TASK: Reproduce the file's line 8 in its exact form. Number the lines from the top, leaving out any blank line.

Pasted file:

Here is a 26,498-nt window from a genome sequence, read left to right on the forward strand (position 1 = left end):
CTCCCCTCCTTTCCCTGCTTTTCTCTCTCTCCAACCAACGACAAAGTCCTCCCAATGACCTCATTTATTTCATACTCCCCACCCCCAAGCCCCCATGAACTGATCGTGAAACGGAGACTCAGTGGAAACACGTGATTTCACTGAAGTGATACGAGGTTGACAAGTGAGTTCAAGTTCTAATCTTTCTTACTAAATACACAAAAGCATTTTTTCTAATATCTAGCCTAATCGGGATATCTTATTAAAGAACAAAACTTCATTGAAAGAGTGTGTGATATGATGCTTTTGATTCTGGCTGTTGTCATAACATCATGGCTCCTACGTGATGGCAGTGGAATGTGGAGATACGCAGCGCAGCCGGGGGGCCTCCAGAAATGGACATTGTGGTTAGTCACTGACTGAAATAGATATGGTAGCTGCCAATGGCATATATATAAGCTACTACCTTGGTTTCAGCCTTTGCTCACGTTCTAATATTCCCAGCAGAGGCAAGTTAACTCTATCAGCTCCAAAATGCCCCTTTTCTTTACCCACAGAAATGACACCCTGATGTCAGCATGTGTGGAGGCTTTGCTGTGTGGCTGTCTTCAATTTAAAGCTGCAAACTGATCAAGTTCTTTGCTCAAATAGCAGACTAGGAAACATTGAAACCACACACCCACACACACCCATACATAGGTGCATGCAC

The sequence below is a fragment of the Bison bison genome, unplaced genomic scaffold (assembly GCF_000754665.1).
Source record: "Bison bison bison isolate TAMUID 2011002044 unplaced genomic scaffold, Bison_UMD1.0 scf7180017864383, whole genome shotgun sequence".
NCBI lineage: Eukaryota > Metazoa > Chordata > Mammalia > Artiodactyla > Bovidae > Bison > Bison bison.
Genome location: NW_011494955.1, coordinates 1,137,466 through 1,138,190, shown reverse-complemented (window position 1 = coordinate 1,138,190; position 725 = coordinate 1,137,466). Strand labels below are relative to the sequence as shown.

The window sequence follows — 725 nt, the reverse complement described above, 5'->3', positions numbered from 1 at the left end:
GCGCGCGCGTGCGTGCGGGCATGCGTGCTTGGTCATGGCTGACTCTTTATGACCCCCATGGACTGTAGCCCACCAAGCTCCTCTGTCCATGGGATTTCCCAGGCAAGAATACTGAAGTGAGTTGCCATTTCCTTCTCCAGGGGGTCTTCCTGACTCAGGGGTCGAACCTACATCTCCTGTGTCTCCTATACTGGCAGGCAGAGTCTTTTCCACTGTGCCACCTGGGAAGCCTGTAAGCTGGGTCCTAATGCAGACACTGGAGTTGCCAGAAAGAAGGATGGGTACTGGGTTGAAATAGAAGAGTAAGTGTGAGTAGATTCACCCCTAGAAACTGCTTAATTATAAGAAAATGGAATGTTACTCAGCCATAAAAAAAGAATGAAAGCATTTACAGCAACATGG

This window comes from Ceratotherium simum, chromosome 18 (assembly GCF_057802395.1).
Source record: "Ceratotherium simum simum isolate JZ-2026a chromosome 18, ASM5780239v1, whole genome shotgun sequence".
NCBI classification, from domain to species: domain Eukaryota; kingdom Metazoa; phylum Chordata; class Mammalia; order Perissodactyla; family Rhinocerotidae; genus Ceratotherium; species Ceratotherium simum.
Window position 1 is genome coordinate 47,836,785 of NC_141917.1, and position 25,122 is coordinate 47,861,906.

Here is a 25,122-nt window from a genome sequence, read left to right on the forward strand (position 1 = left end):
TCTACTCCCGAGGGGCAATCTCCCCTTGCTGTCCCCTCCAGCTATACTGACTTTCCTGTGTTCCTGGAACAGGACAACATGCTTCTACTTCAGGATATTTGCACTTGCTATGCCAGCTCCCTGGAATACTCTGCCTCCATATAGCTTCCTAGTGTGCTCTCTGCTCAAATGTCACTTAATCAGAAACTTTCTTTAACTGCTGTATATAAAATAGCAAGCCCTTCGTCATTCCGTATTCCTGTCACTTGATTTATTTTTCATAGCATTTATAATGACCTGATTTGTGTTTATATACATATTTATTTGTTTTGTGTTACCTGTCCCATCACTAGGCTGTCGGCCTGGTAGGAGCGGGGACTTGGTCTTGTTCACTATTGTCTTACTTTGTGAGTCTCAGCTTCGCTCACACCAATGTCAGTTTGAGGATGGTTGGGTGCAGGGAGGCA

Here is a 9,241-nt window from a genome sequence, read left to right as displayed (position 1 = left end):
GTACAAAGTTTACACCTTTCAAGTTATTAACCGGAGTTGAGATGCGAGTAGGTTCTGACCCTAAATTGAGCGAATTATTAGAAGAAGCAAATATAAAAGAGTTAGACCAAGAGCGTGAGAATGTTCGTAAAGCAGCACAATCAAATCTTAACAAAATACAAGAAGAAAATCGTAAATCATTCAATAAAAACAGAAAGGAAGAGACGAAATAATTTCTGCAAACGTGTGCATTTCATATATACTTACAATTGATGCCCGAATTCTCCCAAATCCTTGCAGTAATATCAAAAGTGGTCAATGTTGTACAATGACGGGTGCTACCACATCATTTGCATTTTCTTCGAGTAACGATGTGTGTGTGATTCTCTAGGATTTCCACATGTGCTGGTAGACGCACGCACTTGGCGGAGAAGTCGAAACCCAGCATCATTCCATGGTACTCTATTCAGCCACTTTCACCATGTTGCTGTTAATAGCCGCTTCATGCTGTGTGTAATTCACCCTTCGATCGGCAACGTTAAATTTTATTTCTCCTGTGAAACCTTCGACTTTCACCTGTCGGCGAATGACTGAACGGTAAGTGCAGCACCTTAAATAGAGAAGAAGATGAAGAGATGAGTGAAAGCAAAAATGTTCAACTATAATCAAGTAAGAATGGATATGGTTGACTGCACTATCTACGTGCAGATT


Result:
GCGCGCGCGTGCGTGCGGGCATGCGTGCTTGGTCATGGCTGACTCTTTATGACCCCCATGGACTGTAGCCCACCAAGCTCCTCTGTCCATGGGATTTCCCAGGCAAGAATACTGAAGTGAGTTGCCATTTCCTTCTCCAGGGGGTCTTCCTGACTCAGGGGTCGAACCTACATCTCCTGTGTCTCCTATACTGGCAGGCAGAGTCTTTTCCACTGTGCCACCTGGGAAGCCTGTAAGCTGGGTCCTAATGCAGACACTGGAGTTGCCAGAAAGAAGGATGGGTACTGGGTTGAAATAGAAGAGTAAGTGTGAGTAGATTCACCCCTAGAAACTGCTTAATTATAAGAAAATGGAATGTTACTCAGCCATAAAAAAAGAATGAAAGCATTTACAGCAACATGG